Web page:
LZ4_READ_LITTLEENDIAN_16(ref,cpy,ip); ip+=2;

In LZ4, a literal copy is necessarily followed by a match copy. This line calculates where the data to be copied is, and stores it into the pointer ref. At this point, some OS will crash, due to unauthorized or unmapped access, but we'll take the assumption that the read will silently pass.
By definition of the format, ref = op - distance;
op is currently the same as cpy, so points to an unauthorized memory area.
distance has just been provided by ip. But ip, too, is into an unauthorized memory area. So that means that we don't know what ip is reading. distance is basically a random 16-bits number.

So now, we have ref < op = cpy < validBuffer.
At this stage comes the next line of code :

if unlikely(ref < (BYTE* const)dest) goto _output_error;

Translated, it means that if ref < validBuffer, the decoder detects a problem, and immediately stops decoding. Which is the case here. As a consequence, the overflow finally gets detected here, and the decoder exits with an error code.

OK, so if the issue was already solved, why keeping issue 52 opened on the board ? Well, I confusely remember that I almost believed for a time that the issue was solved, but then realized that this check wasn't good enough. Indeed, after some more scrutiny, here is one border case scenario which requires some additional conditions.

In this specific scenario, it is possible to make the detection fail with the help of a bit of luck : suppose that cpy is so small that its value is < 64K. This requires to either be extremely lucky, or to know the start address op before even generating the crafted payload. This is a very strong hypothesis, and suggests either the existence of another exploit, or a level of insider knowledge associated with predictable allocation practices. But for this exercise, we will nonetheless suppose just that.
Now, let's also suppose that we get lucky, and distance (which is not controlled by the attacker, so is basically a random number) is large enough to make ref underflow memory space. Now ref stands at very high address, and therefore passes the detection test.

What follows is a match copy, which size is controllable by the attacker, thanks to the token, from 4 to 18 bytes (beyond that, size is no longer controllable). Let's suppose we'll only copy 4 bytes, from ref, a very high address presumed unauthorized, to cpy, a very low address < 64K.
This is starting to spell trouble, since an unauthorized memory area gets modified.
Note however that the attacker still does not control what is being copied.

The next stage therefore is another literal copy. It seems it is the right moment to deliver the code to execute ?
Unfortunately, ip is currently lost, somewhere in memory. It will deliver a random token, followed by a random literal sequence.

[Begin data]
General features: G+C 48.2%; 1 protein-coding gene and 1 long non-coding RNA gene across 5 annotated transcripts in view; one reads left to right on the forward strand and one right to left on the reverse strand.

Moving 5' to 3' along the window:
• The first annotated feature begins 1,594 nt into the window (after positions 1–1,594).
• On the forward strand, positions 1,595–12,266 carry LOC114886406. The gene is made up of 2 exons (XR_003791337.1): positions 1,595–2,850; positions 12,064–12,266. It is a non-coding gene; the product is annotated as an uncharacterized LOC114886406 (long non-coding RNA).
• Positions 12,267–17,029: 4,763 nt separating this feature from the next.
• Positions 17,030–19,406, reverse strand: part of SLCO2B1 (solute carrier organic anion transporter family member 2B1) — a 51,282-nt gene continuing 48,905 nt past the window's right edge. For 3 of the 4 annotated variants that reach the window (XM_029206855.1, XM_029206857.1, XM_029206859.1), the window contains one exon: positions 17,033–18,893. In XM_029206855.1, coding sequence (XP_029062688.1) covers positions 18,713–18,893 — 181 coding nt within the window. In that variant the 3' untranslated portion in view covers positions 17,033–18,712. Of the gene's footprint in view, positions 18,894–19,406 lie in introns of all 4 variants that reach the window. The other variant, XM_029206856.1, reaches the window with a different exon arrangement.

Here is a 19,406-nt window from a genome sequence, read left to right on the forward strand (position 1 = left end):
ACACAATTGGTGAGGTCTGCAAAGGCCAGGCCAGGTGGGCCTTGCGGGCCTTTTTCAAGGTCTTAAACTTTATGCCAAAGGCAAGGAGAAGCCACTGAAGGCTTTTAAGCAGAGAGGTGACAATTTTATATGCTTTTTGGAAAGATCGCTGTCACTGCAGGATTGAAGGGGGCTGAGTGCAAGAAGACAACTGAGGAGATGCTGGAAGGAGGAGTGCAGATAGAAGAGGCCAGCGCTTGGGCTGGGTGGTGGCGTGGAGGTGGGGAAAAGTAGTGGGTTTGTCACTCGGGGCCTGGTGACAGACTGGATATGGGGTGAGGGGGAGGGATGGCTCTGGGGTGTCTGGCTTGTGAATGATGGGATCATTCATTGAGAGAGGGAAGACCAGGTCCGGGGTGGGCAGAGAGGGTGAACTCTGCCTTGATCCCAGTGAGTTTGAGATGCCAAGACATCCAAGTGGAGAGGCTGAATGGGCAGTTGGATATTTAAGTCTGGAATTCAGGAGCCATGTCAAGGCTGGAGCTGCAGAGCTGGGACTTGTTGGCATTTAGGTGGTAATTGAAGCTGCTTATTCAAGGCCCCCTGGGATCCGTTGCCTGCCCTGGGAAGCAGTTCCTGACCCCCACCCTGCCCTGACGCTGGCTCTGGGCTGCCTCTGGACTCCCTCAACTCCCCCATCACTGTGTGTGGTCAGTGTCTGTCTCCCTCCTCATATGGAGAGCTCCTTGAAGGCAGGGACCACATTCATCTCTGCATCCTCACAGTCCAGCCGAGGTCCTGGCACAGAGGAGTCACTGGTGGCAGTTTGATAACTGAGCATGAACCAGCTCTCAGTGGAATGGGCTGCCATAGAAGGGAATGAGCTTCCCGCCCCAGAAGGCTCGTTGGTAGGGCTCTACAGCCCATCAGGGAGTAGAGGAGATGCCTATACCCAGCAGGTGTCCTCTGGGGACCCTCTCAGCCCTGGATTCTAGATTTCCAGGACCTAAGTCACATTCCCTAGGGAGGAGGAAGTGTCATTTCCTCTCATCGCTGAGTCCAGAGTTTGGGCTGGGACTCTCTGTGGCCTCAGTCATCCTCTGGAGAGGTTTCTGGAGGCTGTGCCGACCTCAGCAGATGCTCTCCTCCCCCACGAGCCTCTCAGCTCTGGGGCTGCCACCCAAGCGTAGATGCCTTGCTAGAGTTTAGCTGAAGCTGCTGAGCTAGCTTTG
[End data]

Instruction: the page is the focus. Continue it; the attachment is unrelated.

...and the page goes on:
As long as both ip & op remain small enough, they will evade the detection, and the algorithm will continue to write some random noise at op position, but as soon as ref stops underflowing memory address space, which is probable at each step and necessary beyond 64K, it will get detected, and trigger an error code.

So, the conclusion is :
  • A blind overflow attempt of literal length is extremely likely to get detected
  • To remain undetected, the overflow must be accurate, and finish into the 0-64K memory segment (guaranteeing the success of this operation requires complementary knowledge)
  • It's not possible to start writing beyond address 64K without being detected.
  • Whatever get written into this low memory segment is some random copy & literals operations  from other parts of the memory, which are not under the control of the attacker.
In this attack scenario, DCE is nowhere in sight. But this situation is not the same as safe : writing noise into the low-memory area can result in bad consequences, likely a process crash. Furthermore, the indirect protection requires reading a few bytes from unauthorized memory area, which is also susceptible to crash the program. These are good reasons to update today to r119 for 32-bits applications.


  1. One bloggerjust said it demonstrated an attack using Python-LZ4. How does it match with what you are presenting here ?

    1. He demonstrated an attack against the CERN Python version of LZ4. As far as I know, this code is based on the *unsafe* version of LZ4 decoder, and therefore, it is unprotected, obviously.

      One thing to keep in mind is that the CERN guys did this work quite some time ago, at a time when an attack on LZ4 vector was probably considered unlikely. I guess they can probably solve their problem by simply integrating the latest python version of Steeve Morin, which is using the safe version of the decoder.